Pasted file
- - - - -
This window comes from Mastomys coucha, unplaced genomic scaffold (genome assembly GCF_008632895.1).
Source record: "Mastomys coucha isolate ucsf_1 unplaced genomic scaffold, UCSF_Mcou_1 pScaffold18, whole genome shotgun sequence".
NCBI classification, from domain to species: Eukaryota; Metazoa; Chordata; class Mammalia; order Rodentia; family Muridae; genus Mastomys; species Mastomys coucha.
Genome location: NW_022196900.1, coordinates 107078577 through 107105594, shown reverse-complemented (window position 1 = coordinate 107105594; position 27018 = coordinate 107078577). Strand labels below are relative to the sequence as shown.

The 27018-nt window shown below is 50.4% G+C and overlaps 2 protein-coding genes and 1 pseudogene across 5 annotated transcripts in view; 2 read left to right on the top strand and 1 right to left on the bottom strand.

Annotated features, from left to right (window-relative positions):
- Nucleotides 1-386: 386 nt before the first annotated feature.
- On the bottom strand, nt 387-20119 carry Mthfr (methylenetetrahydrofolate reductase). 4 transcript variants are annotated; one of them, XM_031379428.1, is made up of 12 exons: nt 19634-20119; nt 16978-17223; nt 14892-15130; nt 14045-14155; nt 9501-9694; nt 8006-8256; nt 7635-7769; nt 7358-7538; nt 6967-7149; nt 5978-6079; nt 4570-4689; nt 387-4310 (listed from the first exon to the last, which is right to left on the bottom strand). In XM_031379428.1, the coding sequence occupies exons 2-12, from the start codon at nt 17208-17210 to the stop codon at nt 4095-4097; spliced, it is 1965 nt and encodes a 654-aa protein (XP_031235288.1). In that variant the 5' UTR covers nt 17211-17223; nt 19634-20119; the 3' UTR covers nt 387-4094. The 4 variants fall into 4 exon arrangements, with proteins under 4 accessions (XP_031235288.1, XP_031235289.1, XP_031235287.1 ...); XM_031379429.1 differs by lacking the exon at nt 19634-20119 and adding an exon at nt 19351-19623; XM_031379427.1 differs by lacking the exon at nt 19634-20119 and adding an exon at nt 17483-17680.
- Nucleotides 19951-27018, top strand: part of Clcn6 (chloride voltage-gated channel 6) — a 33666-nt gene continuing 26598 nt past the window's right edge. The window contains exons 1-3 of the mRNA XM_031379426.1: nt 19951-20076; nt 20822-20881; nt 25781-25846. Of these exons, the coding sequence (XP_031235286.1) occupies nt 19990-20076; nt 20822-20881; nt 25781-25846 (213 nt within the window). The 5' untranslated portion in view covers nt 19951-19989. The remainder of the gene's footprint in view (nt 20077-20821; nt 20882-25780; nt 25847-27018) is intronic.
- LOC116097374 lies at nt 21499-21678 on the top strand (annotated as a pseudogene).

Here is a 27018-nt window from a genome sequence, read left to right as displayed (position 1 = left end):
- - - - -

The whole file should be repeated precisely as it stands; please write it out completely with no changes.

This window comes from Mastomys coucha, unplaced genomic scaffold (genome assembly GCF_008632895.1).
Source record: "Mastomys coucha isolate ucsf_1 unplaced genomic scaffold, UCSF_Mcou_1 pScaffold18, whole genome shotgun sequence".
NCBI classification, from domain to species: Eukaryota; Metazoa; Chordata; class Mammalia; order Rodentia; family Muridae; genus Mastomys; species Mastomys coucha.
Genome location: NW_022196900.1, coordinates 107078577 through 107105594, shown reverse-complemented (window position 1 = coordinate 107105594; position 27018 = coordinate 107078577). Strand labels below are relative to the sequence as shown.

The 27018-nt window shown below is 50.4% G+C and overlaps 2 protein-coding genes and 1 pseudogene across 5 annotated transcripts in view; 2 read left to right on the top strand and 1 right to left on the bottom strand.

Annotated features, from left to right (window-relative positions):
- Nucleotides 1-386: 386 nt before the first annotated feature.
- On the bottom strand, nt 387-20119 carry Mthfr (methylenetetrahydrofolate reductase). 4 transcript variants are annotated; one of them, XM_031379428.1, is made up of 12 exons: nt 19634-20119; nt 16978-17223; nt 14892-15130; nt 14045-14155; nt 9501-9694; nt 8006-8256; nt 7635-7769; nt 7358-7538; nt 6967-7149; nt 5978-6079; nt 4570-4689; nt 387-4310 (listed from the first exon to the last, which is right to left on the bottom strand). In XM_031379428.1, the coding sequence occupies exons 2-12, from the start codon at nt 17208-17210 to the stop codon at nt 4095-4097; spliced, it is 1965 nt and encodes a 654-aa protein (XP_031235288.1). In that variant the 5' UTR covers nt 17211-17223; nt 19634-20119; the 3' UTR covers nt 387-4094. The 4 variants fall into 4 exon arrangements, with proteins under 4 accessions (XP_031235288.1, XP_031235289.1, XP_031235287.1 ...); XM_031379429.1 differs by lacking the exon at nt 19634-20119 and adding an exon at nt 19351-19623; XM_031379427.1 differs by lacking the exon at nt 19634-20119 and adding an exon at nt 17483-17680.
- Nucleotides 19951-27018, top strand: part of Clcn6 (chloride voltage-gated channel 6) — a 33666-nt gene continuing 26598 nt past the window's right edge. The window contains exons 1-3 of the mRNA XM_031379426.1: nt 19951-20076; nt 20822-20881; nt 25781-25846. Of these exons, the coding sequence (XP_031235286.1) occupies nt 19990-20076; nt 20822-20881; nt 25781-25846 (213 nt within the window). The 5' untranslated portion in view covers nt 19951-19989. The remainder of the gene's footprint in view (nt 20077-20821; nt 20882-25780; nt 25847-27018) is intronic.
- LOC116097374 lies at nt 21499-21678 on the top strand (annotated as a pseudogene).

Here is a 27018-nt window from a genome sequence, read left to right as displayed (position 1 = left end):